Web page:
The Tek Pulse: The latest and greatest engineering and science posts


Informative, innovative and interesting articles from our favorite blogs

  1. Astrophysicists estimate the size of neutron stars, June 26, 2018, UPI – The exact size of a neutron star has always been a mystery to scientists. But now, researchers have developed a formula for narrowing the size limits of neutron stars. To do this, researchers analyzed the gravitational waves produced by merging neutron stars. At a certain point, they become so dense that they collapse and become black holes, but scientists have struggled to pinpoint this threshold. To narrow the size limits of neutron stars, researchers compared the predictions of two billion theoretical models. Researchers plan to effectively reduce uncertainties by exploring all possible values of the parameters. The results suggest that neutron stars are between 7.4 and 8.4 miles in diameter, but experts note one catch: ultra-dense neutron stars could exist at even smaller dimensions. For the full article, visit UPI.
  2. New tech improves ability to reflect sound back to its source, June 26, 2018, EurekAlert – A new device is able to reflect sound back where it came from rather than at an angle. The device, called a “retroreflector,” reflects sound at an operating range of 70 degrees in either direction, which more than doubles the effective range of previous techniques. Previous models, which were bulky in design, bounced sound within a rectangle shape and ricocheted around before bouncing back. However, this design makes use of two engineered materials; the first material focuses the sound wave onto the second material and the second material sends the sound back to the source. The prototype is fully functioning but must be fine-tuned at this stage for use in specific applications, such as ultrasound. Researchers believe there will be new applications in the future that they haven’t even considered. For more information, visit EurekAlert.
  3. Grain of Rice Towers over “World’s Smallest” Computer, June 25, 2018, ECN – University of Michigan researchers now hold the title for building the “world’s smallest computer.” The device measures .3mm on each side, about one tenth the size of the previous titleholder, IBM. The tiny computer has RAM, photovoltaics, processors, wireless transmitters, and receivers. Since traditional radio antennae wasn’t an option to send and transmit data, designers had to use visible light to play the role, where a base station receives data, and provides light for programming and power. Because of the tiny design, the computer had to run on low power.  Given this, researchers say they had to invent new ways to of approaching circuit design for low power that also tolerates light. Microdevices like this one can be used in a number of fields such as audio surveillance, biochemical process monitoring and more. Visit ECN for details.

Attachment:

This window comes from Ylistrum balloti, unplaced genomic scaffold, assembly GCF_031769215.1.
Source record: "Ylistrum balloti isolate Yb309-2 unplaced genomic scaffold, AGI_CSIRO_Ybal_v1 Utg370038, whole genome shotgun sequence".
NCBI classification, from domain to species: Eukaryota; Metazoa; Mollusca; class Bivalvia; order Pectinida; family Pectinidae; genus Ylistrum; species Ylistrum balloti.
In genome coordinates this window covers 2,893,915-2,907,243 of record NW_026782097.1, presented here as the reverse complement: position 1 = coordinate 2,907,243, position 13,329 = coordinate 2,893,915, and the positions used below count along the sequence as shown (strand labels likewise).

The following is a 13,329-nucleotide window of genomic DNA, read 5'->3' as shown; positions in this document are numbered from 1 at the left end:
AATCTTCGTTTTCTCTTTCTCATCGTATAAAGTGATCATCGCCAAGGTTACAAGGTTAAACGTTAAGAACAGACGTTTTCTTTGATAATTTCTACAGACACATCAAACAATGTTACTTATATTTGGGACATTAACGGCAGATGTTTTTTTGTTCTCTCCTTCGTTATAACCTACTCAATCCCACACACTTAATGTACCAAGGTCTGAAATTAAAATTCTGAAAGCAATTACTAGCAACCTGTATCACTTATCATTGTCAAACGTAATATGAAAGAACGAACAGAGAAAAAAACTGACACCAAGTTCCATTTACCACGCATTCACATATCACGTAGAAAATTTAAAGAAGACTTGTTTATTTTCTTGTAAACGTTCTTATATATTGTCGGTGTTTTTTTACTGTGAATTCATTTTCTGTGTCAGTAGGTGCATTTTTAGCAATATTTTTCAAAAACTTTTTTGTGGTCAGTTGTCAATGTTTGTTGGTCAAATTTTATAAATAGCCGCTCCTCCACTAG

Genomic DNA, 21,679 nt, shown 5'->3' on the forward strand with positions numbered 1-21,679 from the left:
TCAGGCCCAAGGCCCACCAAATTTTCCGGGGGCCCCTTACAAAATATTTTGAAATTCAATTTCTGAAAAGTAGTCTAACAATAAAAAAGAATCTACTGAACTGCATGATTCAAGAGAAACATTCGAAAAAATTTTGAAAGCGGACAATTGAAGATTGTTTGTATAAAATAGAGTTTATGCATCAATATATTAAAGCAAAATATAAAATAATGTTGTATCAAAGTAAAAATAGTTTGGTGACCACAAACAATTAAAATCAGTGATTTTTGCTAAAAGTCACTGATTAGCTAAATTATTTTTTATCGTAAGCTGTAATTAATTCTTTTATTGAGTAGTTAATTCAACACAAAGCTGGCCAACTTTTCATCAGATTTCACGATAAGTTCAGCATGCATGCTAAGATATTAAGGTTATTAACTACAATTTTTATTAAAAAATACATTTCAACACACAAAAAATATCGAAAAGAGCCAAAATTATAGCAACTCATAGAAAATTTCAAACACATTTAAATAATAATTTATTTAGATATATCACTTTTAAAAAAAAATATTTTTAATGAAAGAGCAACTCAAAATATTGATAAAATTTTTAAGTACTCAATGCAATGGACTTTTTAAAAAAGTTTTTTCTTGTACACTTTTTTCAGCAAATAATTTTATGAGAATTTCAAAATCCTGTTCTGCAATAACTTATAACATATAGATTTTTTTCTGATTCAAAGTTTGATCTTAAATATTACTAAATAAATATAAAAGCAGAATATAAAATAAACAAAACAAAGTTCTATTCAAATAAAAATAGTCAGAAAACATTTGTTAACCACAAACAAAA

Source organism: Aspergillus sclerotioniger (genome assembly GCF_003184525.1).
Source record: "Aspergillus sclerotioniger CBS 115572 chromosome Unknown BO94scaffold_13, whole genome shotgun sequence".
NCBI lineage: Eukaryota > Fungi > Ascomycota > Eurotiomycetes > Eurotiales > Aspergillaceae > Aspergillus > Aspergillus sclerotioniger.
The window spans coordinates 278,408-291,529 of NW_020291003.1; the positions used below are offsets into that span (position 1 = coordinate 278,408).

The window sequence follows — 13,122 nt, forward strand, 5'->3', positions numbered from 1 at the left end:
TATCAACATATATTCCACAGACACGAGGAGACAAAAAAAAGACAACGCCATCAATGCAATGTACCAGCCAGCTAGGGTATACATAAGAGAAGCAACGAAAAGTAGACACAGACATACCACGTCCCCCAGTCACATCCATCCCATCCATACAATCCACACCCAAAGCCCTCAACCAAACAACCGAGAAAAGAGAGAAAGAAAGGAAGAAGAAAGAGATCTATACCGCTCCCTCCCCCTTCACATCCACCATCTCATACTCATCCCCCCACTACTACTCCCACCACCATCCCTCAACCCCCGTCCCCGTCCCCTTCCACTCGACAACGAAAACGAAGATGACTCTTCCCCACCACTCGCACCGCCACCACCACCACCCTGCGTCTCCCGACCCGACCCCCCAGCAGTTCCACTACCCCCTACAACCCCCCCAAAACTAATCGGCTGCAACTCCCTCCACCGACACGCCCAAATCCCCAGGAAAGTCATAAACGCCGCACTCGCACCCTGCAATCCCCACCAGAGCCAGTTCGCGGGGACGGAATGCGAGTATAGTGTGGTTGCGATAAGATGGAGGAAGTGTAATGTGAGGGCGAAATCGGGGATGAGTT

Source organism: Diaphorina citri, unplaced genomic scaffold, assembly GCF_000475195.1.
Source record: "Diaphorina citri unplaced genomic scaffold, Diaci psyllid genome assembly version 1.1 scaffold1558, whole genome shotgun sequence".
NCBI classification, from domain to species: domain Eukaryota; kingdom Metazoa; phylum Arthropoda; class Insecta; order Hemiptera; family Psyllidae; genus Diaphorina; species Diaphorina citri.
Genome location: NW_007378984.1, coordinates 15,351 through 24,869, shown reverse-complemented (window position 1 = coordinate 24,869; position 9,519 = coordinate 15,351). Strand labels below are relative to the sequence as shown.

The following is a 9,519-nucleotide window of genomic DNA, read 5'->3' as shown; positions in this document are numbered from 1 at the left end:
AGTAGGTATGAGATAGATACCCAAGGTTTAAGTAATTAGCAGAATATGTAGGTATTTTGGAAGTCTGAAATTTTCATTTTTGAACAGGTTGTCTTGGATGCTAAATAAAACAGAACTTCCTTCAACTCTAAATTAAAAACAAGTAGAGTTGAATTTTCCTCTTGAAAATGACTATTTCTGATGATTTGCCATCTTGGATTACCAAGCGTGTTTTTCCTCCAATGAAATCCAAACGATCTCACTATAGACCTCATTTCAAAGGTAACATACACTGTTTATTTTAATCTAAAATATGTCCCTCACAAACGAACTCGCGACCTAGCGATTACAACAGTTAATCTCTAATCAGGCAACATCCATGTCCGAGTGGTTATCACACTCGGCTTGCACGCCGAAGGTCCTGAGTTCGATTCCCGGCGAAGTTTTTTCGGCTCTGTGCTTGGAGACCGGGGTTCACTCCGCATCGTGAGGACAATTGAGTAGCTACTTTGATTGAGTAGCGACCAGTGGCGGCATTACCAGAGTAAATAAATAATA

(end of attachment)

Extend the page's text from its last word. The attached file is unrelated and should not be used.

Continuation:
4. Template to create superatoms could make for better batteries, June 21, 2018, Science Daily – Superatoms are combinations of atoms that mimic properties of more than one group of elements on the periodic table. And now, researchers have created a novel way for creating superatoms, which can be used to create more efficient batteries, better semiconductors, most computerized devices and more. Batteries and semiconductors rely on the movement of charges from one group of atoms to another, but they must maintain structural stability during this process. The team devised a new approach whereby one can synthesize metal-based superatoms that could result in the creation of more effective energetic materials. Researchers believe this work could have wide-ranging applications in electronics. For more, visit Science Daily.
  5. And lastly, the most popular Tektronix download of the week goes to  Simplifying MOSFET and MOSCAP Device Characterization e-Guide. This e-guide answers common questions about making better semiconductor measurements, with a focus on DC-IV and capacitance-voltage (C-V) measurements. It also touches on more specific applications and how you can simplify making the measurements your most challenging applications require.

    Download your copy today!


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